Monday, June 2, 2014

The New Skyscraper Curse

I found this fascinating article on the Ludwig von Mises Institute's Daily Blog section. The interview looks into Andrew Lawrence's Skyscraper Index and the economist argues that the construction of tall skyscrapers will most likely correlate with an asset bubble. It is important to note that Andrew Lawrence argues that there is a correlation (that does not mean causation) between construction of tall skyscrapers and economic busts.

Here is the link to the article:

Here is a key quote from the section:

The confluence of regional skyscraper signals in Europe, North America, and China along with a skyscraper alert for a world economic crisis clearly suggests the possibility of a looming world economic crisis. This pattern would be very much like previous episodes of skyscraper records including the Panic of 1907, the Great Depression, the stagflation of the 1970s, the dot-com bubble, and the housing bubble. In line with these skyscraper-based predictions, a fundamental case can be built around the notion of a looming world economic crisis. Most of the world’s major economies are facing pressing economic difficulties, including the U.S., Europe, Japan, and China. Additionally, central banks have been engaged in a world currency war on a scale that has never been experienced in human history.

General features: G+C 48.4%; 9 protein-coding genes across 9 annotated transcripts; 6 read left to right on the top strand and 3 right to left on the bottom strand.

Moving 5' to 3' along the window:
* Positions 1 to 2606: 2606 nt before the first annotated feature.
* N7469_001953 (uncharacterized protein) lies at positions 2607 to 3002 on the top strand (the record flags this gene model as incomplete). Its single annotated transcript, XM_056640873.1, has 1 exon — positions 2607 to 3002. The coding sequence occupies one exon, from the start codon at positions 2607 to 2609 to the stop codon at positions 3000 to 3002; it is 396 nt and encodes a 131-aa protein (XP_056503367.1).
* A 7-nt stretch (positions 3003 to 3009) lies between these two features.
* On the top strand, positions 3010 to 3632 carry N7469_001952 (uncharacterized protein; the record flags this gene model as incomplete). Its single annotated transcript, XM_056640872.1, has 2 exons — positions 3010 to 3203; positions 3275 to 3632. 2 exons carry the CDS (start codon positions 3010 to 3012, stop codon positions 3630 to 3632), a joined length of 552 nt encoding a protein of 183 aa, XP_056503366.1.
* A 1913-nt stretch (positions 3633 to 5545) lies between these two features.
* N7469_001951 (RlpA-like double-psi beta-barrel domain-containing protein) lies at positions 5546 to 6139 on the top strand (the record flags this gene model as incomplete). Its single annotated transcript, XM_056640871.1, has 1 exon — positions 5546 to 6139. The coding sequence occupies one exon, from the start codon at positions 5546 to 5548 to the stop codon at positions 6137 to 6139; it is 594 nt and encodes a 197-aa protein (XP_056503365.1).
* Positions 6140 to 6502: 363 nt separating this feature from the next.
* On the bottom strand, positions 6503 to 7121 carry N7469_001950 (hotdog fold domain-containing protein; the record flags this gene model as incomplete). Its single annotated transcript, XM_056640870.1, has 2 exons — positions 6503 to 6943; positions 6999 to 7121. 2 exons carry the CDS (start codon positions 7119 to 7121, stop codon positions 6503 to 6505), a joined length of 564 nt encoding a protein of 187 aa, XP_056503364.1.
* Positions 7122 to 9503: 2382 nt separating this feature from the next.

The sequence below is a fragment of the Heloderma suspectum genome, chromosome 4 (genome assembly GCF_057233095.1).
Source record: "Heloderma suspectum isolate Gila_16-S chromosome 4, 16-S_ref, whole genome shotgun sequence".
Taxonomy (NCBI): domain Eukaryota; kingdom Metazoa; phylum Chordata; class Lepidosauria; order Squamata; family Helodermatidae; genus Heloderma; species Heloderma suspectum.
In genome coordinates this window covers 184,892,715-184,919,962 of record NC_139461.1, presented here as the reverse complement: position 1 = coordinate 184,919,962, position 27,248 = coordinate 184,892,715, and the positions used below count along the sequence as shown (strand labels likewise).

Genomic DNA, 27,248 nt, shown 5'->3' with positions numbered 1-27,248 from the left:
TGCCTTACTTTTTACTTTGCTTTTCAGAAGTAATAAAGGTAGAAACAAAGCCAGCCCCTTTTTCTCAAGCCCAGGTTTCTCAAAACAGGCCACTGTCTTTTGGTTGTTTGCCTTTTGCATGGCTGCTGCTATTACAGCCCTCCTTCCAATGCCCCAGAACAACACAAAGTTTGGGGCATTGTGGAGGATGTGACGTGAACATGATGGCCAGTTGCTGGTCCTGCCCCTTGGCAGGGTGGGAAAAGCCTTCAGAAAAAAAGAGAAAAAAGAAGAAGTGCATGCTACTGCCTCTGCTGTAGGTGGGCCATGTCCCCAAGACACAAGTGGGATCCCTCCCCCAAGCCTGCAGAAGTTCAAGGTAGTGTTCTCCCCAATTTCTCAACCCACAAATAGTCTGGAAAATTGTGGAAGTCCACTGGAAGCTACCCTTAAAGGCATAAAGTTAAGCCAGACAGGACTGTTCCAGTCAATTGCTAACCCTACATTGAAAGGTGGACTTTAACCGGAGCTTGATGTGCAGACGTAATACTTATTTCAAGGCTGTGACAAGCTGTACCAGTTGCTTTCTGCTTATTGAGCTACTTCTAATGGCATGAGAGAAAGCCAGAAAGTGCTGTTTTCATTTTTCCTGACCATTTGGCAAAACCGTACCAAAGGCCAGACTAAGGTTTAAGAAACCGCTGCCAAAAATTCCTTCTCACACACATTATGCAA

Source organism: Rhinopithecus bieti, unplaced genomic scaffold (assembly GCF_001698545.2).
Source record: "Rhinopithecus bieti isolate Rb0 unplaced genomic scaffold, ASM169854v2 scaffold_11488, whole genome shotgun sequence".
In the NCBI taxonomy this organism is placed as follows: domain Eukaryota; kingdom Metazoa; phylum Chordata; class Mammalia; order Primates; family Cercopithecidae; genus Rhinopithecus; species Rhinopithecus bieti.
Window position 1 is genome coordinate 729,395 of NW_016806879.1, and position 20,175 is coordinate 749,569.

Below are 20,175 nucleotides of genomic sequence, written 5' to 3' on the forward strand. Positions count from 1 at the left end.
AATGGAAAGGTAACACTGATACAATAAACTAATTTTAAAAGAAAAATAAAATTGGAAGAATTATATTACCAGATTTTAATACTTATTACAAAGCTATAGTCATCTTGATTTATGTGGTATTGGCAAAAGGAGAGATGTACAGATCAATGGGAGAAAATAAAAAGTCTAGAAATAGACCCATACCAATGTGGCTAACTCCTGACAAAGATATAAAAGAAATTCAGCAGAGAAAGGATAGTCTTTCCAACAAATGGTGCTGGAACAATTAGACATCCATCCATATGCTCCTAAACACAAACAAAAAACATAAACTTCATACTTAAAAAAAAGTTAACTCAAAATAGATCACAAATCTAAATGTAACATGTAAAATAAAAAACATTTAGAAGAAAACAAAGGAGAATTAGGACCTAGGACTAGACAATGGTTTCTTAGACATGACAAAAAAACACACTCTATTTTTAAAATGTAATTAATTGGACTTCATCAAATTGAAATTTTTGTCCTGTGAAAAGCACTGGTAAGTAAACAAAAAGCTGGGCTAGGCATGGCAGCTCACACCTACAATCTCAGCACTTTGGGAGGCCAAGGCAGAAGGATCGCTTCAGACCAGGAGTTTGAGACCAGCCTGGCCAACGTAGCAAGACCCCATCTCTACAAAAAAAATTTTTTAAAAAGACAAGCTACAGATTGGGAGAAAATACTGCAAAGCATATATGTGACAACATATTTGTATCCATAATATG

1. Interesting index. I think increased investment and spending during a financial bubble is what contributes to the births of these skyscrapers. In the article, they also talked about how increased employment during an unstable period of growth cause people to build taller buildings to expand the work space. (There's just no empty land left). On the level of a country as a whole, the government will be able to invest in big construction projects when the economy is booming. Striving "high" has been so symbolic that countries aspire to do so by building concrete skyscapers when opportunities, perhaps unstable ones, arise.

    I, however, there's something about this index that makes me think it is an unreliable indication/symptom of a financial crisis. Perhaps a drastic future change in demographics and population distribution would reduce the need for skyscrapers?

  2. Surprisingly there is very strong correlation between the new tallest structure in the US and the recessions. When I was in New York, I met a journalist who gave me a fake million dollar bill which had a note, "Think beyond stocks, watch out for the skyscrapers."